The morning of Friday, 12th of May, the world experienced one of the biggest cyberattacks of the decade so far. The so-called “WannaCrypt” ransomware program so far has targeted more than 230.000 computers running Microsoft Windows in 150 countries.
Microsoft has responded to the massive hack by slamming the U.S. government and its agencies.
Smith explains in his blog post that the government agencies put the digital world in danger, saying that the main problem is the “stockpiling of vulnerabilities by governments.”
He then proceeds on giving examples like the vulnerabilities stored by the CIA which showed up on WikiLeaks.
“Finally, this attack provides yet another example of why the stockpiling of vulnerabilities by governments is such a problem. This is an emerging pattern in 2017. We have seen vulnerabilities stored by the CIA show up on WikiLeaks, and now this vulnerability stolen from the NSA has affected customers around the world. Repeatedly, exploits in the hands of governments have leaked into the public domain and caused widespread damage.
An equivalent scenario with conventional weapons would be the U.S. military having some of its Tomahawk missiles stolen. And this most recent attack represents a completely unintended but disconcerting link between the two most serious forms of cybersecurity threats in the world today – nation-state action and organized criminal action.
The governments of the world should treat this attack as a wake-up call. They need to take a different approach and adhere in cyberspace to the same rules applied to weapons in the physical world.”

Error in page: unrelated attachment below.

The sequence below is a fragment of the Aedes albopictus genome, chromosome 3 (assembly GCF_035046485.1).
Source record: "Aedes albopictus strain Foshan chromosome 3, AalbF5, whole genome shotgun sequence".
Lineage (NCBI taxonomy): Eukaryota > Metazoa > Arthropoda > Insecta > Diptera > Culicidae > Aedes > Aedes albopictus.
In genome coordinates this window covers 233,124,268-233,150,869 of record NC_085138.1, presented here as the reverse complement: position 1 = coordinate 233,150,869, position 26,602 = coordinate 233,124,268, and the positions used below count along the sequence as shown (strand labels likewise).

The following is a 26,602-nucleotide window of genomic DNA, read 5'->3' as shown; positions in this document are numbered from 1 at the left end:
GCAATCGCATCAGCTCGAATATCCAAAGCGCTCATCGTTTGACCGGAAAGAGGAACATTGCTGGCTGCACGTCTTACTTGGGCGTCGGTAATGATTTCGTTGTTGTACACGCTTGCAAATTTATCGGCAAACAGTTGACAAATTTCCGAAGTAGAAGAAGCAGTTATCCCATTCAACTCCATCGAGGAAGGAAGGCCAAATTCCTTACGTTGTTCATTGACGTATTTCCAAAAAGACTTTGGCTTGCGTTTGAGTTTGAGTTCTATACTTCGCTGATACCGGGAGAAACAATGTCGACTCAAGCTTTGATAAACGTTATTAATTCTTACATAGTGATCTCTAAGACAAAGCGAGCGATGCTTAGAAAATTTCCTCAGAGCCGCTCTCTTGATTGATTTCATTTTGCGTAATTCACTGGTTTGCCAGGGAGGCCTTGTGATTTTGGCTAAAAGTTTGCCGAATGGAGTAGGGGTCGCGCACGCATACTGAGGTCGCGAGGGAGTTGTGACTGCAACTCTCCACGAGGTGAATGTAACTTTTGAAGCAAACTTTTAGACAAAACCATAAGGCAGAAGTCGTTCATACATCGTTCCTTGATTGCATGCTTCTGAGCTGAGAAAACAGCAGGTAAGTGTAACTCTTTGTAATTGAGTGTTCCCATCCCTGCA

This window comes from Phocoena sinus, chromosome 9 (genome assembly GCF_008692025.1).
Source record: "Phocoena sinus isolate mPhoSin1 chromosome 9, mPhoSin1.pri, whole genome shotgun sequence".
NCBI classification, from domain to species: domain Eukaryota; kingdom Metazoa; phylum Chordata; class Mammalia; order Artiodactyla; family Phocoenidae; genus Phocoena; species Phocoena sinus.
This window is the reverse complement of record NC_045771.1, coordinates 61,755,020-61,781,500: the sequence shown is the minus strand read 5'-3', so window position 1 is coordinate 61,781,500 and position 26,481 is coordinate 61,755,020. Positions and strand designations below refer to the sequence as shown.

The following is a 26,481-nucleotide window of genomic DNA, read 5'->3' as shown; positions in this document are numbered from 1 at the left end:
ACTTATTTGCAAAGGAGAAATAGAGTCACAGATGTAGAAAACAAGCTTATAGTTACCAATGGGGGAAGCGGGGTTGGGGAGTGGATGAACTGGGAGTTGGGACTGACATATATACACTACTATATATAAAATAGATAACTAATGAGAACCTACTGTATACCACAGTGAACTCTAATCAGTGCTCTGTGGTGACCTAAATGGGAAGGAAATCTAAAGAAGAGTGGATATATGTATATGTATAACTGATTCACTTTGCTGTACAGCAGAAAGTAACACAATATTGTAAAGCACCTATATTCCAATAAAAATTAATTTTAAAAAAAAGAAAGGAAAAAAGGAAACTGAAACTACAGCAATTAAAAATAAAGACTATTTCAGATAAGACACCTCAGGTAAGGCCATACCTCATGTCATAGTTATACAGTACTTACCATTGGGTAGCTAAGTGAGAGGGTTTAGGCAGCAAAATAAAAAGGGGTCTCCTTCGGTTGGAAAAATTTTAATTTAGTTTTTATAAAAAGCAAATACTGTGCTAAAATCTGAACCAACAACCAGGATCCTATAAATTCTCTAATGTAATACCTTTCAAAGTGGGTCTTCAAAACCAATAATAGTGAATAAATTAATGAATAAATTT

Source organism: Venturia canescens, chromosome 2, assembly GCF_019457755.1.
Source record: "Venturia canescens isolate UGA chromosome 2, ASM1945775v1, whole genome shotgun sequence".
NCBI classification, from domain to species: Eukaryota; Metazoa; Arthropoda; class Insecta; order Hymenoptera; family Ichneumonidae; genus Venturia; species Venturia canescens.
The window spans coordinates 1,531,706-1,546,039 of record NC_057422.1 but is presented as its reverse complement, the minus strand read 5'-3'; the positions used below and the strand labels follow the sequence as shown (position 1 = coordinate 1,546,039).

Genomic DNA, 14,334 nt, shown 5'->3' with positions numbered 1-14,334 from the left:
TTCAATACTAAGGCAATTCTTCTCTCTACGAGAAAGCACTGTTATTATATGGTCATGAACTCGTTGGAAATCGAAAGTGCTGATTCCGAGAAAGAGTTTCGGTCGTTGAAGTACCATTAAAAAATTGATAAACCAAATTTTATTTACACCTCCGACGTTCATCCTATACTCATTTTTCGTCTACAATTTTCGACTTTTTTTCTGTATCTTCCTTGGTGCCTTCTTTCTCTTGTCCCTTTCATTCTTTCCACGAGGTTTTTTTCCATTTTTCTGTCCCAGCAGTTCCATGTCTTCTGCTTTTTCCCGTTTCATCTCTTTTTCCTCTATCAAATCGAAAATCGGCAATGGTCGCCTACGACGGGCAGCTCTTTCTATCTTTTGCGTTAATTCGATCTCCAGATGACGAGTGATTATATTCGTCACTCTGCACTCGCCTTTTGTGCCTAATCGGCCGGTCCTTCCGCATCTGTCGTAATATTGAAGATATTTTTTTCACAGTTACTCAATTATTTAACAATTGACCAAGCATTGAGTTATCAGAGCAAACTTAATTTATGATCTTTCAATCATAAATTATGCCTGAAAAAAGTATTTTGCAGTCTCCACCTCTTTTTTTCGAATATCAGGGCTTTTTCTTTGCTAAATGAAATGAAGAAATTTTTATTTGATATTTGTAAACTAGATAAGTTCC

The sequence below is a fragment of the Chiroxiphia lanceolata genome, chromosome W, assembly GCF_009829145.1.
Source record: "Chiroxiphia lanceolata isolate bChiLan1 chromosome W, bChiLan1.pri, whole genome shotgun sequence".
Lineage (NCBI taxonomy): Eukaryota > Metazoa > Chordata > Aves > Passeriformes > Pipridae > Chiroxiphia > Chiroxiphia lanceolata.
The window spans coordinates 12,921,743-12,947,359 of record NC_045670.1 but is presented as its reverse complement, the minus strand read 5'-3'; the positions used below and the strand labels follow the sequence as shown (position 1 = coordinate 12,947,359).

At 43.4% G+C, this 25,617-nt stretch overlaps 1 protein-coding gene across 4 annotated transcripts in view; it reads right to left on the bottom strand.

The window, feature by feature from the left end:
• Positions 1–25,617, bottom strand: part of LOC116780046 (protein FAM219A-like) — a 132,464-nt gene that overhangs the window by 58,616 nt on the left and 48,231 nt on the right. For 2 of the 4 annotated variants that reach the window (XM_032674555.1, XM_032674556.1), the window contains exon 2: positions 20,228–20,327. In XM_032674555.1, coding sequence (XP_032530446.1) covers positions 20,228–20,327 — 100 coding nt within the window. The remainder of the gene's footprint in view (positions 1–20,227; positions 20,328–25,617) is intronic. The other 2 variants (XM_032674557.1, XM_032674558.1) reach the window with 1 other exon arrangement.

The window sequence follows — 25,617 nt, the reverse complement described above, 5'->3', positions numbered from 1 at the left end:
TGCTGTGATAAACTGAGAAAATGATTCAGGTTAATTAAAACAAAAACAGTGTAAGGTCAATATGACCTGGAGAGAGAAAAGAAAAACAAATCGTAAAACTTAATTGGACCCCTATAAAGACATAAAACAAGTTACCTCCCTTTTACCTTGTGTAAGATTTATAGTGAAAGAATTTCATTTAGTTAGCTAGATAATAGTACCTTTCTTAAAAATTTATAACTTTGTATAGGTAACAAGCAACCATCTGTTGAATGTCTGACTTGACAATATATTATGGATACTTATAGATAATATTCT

The “WannaCrypt” ransomware
But what exactly is “WannaCrypt”? The latest ransomware software to hit Microsoft Windows started first in the United Kingdom and Spain. The malicious software quickly spread worldwide, blocking users from their data unless they paid ransom using Bitcoin.
Earlier this year, the NSA reported that someone stole these exploits from them. In response, Microsoft released a security update on March 14, to patch this vulnerability. However, as Smith points out, “many computers remained unpatched globally.”
As a result, hundreds of thousands of computers in hospitals, governments, businesses, and homes, were affected by the attack. Among the affected parties were Telefonica, parts of Britain's National Health Service, FedEx, Deutsche Bahn, and LATAM Airlines.
Microsoft provides guidance on how to deal with the WannaCrypt attacks.
A Digital Geneva Convention
In addition to his criticism of the U.S. government and its agencies, Brad Smith asks once more for a “Digital Geneva Convention”. The President of Microsoft discussed the same issue back in February at the RSA Conference in San Francisco.
Smith then said that the world needs a Digital Geneva Convention that “will commit governments to protecting civilians from nation-state attacks in times of peace.” He gave examples such as the fact that 74% of the world's businesses expect a cyberattack each year.